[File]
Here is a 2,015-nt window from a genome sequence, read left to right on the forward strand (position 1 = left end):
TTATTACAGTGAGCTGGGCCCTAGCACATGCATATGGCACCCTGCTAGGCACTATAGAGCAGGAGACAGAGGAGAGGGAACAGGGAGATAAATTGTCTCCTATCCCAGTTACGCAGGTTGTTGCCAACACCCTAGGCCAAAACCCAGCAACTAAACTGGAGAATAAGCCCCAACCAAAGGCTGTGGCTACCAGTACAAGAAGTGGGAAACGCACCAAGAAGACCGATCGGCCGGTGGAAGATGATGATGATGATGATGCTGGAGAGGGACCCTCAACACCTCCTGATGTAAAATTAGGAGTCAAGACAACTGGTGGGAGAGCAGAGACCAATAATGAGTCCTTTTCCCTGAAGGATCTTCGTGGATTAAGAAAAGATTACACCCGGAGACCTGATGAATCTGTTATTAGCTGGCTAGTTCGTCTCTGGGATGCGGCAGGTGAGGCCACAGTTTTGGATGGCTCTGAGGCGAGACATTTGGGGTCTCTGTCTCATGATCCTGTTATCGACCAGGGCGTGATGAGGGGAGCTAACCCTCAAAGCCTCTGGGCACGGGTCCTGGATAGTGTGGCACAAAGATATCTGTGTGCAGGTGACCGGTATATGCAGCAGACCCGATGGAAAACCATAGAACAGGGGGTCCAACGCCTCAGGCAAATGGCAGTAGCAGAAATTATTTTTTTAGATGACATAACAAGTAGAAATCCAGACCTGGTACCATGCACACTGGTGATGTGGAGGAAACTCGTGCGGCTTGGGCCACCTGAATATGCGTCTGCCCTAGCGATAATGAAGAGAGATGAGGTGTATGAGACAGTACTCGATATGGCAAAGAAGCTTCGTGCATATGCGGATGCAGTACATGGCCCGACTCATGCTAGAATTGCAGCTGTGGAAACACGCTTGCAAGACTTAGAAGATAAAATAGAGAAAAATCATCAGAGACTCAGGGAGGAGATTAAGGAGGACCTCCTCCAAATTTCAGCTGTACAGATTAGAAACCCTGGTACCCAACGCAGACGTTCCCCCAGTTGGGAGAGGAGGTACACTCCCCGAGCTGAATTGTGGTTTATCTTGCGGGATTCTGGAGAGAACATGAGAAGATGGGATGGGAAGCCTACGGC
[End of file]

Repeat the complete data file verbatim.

Here is a 2,015-nt window from a genome sequence, read left to right on the forward strand (position 1 = left end):
TTATTACAGTGAGCTGGGCCCTAGCACATGCATATGGCACCCTGCTAGGCACTATAGAGCAGGAGACAGAGGAGAGGGAACAGGGAGATAAATTGTCTCCTATCCCAGTTACGCAGGTTGTTGCCAACACCCTAGGCCAAAACCCAGCAACTAAACTGGAGAATAAGCCCCAACCAAAGGCTGTGGCTACCAGTACAAGAAGTGGGAAACGCACCAAGAAGACCGATCGGCCGGTGGAAGATGATGATGATGATGATGCTGGAGAGGGACCCTCAACACCTCCTGATGTAAAATTAGGAGTCAAGACAACTGGTGGGAGAGCAGAGACCAATAATGAGTCCTTTTCCCTGAAGGATCTTCGTGGATTAAGAAAAGATTACACCCGGAGACCTGATGAATCTGTTATTAGCTGGCTAGTTCGTCTCTGGGATGCGGCAGGTGAGGCCACAGTTTTGGATGGCTCTGAGGCGAGACATTTGGGGTCTCTGTCTCATGATCCTGTTATCGACCAGGGCGTGATGAGGGGAGCTAACCCTCAAAGCCTCTGGGCACGGGTCCTGGATAGTGTGGCACAAAGATATCTGTGTGCAGGTGACCGGTATATGCAGCAGACCCGATGGAAAACCATAGAACAGGGGGTCCAACGCCTCAGGCAAATGGCAGTAGCAGAAATTATTTTTTTAGATGACATAACAAGTAGAAATCCAGACCTGGTACCATGCACACTGGTGATGTGGAGGAAACTCGTGCGGCTTGGGCCACCTGAATATGCGTCTGCCCTAGCGATAATGAAGAGAGATGAGGTGTATGAGACAGTACTCGATATGGCAAAGAAGCTTCGTGCATATGCGGATGCAGTACATGGCCCGACTCATGCTAGAATTGCAGCTGTGGAAACACGCTTGCAAGACTTAGAAGATAAAATAGAGAAAAATCATCAGAGACTCAGGGAGGAGATTAAGGAGGACCTCCTCCAAATTTCAGCTGTACAGATTAGAAACCCTGGTACCCAACGCAGACGTTCCCCCAGTTGGGAGAGGAGGTACACTCCCCGAGCTGAATTGTGGTTTATCTTGCGGGATTCTGGAGAGAACATGAGAAGATGGGATGGGAAGCCTACGGC